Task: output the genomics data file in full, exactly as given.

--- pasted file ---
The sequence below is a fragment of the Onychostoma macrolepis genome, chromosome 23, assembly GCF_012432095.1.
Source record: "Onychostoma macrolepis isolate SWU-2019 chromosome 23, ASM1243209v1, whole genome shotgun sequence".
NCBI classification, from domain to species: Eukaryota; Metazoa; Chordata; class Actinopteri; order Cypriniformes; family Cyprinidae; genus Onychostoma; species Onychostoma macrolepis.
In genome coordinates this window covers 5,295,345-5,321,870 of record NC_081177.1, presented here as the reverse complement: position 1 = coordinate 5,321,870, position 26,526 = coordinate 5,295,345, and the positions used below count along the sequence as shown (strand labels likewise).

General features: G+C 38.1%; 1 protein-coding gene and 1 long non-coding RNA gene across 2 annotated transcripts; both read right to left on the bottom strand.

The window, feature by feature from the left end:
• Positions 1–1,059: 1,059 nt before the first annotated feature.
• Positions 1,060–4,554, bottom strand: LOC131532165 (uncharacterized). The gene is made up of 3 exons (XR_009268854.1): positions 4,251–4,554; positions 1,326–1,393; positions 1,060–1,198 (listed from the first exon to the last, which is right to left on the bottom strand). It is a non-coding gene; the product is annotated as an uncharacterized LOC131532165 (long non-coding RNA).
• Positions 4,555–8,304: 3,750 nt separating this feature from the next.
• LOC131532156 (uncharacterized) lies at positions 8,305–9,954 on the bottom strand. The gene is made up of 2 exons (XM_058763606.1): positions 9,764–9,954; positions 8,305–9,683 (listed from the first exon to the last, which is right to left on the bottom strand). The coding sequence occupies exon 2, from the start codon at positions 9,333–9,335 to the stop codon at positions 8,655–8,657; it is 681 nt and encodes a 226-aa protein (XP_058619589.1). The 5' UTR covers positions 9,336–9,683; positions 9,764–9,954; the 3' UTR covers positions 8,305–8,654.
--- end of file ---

The sequence below is a fragment of the Onychostoma macrolepis genome, chromosome 23, assembly GCF_012432095.1.
Source record: "Onychostoma macrolepis isolate SWU-2019 chromosome 23, ASM1243209v1, whole genome shotgun sequence".
NCBI classification, from domain to species: Eukaryota; Metazoa; Chordata; class Actinopteri; order Cypriniformes; family Cyprinidae; genus Onychostoma; species Onychostoma macrolepis.
In genome coordinates this window covers 5,295,345-5,321,870 of record NC_081177.1, presented here as the reverse complement: position 1 = coordinate 5,321,870, position 26,526 = coordinate 5,295,345, and the positions used below count along the sequence as shown (strand labels likewise).

General features: G+C 38.1%; 1 protein-coding gene and 1 long non-coding RNA gene across 2 annotated transcripts; both read right to left on the bottom strand.

The window, feature by feature from the left end:
• Positions 1–1,059: 1,059 nt before the first annotated feature.
• Positions 1,060–4,554, bottom strand: LOC131532165 (uncharacterized). The gene is made up of 3 exons (XR_009268854.1): positions 4,251–4,554; positions 1,326–1,393; positions 1,060–1,198 (listed from the first exon to the last, which is right to left on the bottom strand). It is a non-coding gene; the product is annotated as an uncharacterized LOC131532165 (long non-coding RNA).
• Positions 4,555–8,304: 3,750 nt separating this feature from the next.
• LOC131532156 (uncharacterized) lies at positions 8,305–9,954 on the bottom strand. The gene is made up of 2 exons (XM_058763606.1): positions 9,764–9,954; positions 8,305–9,683 (listed from the first exon to the last, which is right to left on the bottom strand). The coding sequence occupies exon 2, from the start codon at positions 9,333–9,335 to the stop codon at positions 8,655–8,657; it is 681 nt and encodes a 226-aa protein (XP_058619589.1). The 5' UTR covers positions 9,336–9,683; positions 9,764–9,954; the 3' UTR covers positions 8,305–8,654.